August 3rd, 2016, 03:28 PM  #1 
Member Joined: Jul 2016 From: Usa Posts: 59 Thanks: 3  Exact values?
Cos^1 (cos (pi/3)) couldn't it be either 2pi/3 or 4pi/3? Tan^1(1) couldn't it be either 7pi/4 or 3pi/4 ? Can there be more than 1 exact value? 
August 3rd, 2016, 04:38 PM  #2  
Math Team Joined: Jul 2011 From: Texas Posts: 2,847 Thanks: 1486  neither ... $Cos^{1}\bigg[\cos\left(\dfrac{\pi}{3}\right)\bigg] = Cos^{1}\left(\dfrac{1}{2}\right) = \dfrac{\pi}{3}$ Quote:
Quote:
if the problem were stated ... Given that $\tan{x} = 1$, then for $0 \le x < 2\pi$, determine all value(s) of $x$ ... $x = \dfrac{\pi}{4}$ and $x = \dfrac{5\pi}{4}$  
August 3rd, 2016, 05:06 PM  #3  
Member Joined: Jul 2016 From: Usa Posts: 59 Thanks: 3  Quote:
 
August 3rd, 2016, 05:07 PM  #4 
Member Joined: Jul 2016 From: Usa Posts: 59 Thanks: 3 
What does that 1 exponent even represent then?

August 3rd, 2016, 05:15 PM  #5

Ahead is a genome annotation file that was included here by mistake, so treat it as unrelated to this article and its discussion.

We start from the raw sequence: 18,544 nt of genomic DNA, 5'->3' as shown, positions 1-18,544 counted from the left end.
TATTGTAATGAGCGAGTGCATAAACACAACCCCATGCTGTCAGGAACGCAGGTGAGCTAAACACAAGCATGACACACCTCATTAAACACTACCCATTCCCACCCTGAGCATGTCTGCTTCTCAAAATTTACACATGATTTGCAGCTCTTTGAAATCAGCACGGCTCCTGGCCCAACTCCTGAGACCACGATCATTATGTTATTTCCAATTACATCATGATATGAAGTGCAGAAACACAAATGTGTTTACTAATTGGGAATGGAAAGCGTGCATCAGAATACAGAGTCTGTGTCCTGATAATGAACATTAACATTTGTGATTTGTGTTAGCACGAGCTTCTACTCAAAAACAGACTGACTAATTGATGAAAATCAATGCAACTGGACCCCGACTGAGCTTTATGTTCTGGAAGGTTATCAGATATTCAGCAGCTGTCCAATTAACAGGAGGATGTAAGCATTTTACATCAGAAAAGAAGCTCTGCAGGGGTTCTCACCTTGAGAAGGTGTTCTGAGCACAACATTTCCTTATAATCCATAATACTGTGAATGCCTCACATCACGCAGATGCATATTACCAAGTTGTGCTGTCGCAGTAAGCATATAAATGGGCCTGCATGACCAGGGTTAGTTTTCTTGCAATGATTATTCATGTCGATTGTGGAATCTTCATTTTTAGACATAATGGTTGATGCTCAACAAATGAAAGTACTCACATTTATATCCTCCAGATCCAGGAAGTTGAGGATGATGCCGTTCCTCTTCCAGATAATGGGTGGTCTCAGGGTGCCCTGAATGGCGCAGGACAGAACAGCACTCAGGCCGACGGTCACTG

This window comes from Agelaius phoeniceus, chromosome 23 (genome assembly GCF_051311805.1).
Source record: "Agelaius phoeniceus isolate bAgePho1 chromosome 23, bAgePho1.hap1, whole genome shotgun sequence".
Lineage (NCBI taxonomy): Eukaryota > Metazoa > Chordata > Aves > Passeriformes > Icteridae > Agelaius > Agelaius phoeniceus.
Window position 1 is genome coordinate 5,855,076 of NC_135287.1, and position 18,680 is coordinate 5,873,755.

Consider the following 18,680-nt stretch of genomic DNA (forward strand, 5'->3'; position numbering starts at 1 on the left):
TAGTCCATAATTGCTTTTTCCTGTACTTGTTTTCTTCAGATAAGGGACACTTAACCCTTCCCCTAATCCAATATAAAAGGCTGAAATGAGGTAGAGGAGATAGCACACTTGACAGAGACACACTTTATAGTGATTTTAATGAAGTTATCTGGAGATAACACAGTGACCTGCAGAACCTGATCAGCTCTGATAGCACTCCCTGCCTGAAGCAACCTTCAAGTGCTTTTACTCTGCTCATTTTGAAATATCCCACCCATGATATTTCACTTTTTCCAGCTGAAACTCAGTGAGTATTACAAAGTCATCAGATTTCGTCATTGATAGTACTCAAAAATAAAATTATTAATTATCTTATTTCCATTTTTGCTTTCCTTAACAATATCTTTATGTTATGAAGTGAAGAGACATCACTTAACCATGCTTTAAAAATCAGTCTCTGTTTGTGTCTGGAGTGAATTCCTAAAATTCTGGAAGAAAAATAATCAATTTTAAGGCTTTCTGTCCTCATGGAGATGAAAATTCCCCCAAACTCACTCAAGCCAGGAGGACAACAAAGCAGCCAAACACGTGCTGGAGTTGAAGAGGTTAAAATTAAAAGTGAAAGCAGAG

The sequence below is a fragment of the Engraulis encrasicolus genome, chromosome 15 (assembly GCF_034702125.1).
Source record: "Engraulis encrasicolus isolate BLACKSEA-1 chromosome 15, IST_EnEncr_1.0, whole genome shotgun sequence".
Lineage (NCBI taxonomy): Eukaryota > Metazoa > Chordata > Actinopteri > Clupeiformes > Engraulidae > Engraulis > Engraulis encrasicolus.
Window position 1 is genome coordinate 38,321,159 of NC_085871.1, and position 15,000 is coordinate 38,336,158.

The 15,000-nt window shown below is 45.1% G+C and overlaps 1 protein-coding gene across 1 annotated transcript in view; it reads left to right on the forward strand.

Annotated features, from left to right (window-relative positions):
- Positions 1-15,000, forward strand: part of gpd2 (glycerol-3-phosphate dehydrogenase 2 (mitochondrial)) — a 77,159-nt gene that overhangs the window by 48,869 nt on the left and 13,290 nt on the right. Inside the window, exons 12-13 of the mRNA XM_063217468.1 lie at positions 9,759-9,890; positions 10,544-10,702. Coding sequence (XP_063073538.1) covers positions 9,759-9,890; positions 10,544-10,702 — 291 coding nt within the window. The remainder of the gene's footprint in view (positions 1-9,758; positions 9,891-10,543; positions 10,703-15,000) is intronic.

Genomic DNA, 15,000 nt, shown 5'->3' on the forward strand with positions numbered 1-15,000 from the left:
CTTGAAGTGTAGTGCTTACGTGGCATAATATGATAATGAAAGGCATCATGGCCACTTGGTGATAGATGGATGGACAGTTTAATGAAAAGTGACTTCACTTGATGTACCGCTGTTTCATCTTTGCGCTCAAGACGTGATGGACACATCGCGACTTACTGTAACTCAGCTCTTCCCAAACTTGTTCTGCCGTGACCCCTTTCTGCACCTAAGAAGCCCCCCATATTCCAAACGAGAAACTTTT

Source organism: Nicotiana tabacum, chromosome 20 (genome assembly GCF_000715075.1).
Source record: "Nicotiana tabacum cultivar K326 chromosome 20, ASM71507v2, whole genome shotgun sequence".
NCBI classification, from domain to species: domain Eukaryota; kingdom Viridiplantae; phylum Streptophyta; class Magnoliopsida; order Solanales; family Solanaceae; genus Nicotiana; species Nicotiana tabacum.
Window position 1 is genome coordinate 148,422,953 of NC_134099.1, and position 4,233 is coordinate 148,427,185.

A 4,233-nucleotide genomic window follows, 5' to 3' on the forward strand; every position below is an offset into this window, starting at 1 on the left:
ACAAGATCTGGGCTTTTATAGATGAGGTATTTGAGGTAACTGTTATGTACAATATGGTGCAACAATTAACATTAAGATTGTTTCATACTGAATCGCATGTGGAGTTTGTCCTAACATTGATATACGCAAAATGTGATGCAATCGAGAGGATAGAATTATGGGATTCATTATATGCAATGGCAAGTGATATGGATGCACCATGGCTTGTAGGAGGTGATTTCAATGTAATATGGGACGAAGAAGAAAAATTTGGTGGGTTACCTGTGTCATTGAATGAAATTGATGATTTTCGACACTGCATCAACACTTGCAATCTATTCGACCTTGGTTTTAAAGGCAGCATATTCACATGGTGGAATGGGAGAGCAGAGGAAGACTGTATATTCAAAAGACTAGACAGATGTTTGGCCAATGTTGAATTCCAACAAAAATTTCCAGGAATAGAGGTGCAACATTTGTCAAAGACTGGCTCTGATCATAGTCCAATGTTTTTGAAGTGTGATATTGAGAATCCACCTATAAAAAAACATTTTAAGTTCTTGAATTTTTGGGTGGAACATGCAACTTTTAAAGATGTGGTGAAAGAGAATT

Math Team Joined: Jul 2011 From: Texas Posts: 2,847 Thanks: 1486  it's not an exponent ... it is notation for an inverse function the inverse of $f(x)$ is notated $f^{1}(x)$ an inverse swaps x and y values ... in other words, if $f(1)=2$, then $f^{1}(2)=1$ I'm not a big fan of the $1$ notation, which is why I prefer "arc" notation ... $y =\sin{x} \implies x = \arcsin{y}$ 
August 3rd, 2016, 06:41 PM  #6 
Member Joined: Jul 2016 From: Usa Posts: 59 Thanks: 3 
Thanks!

August 3rd, 2016, 06:42 PM  #7 
Member Joined: Jul 2016 From: Usa Posts: 59 Thanks: 3 
I was way over complicating what I had to do.


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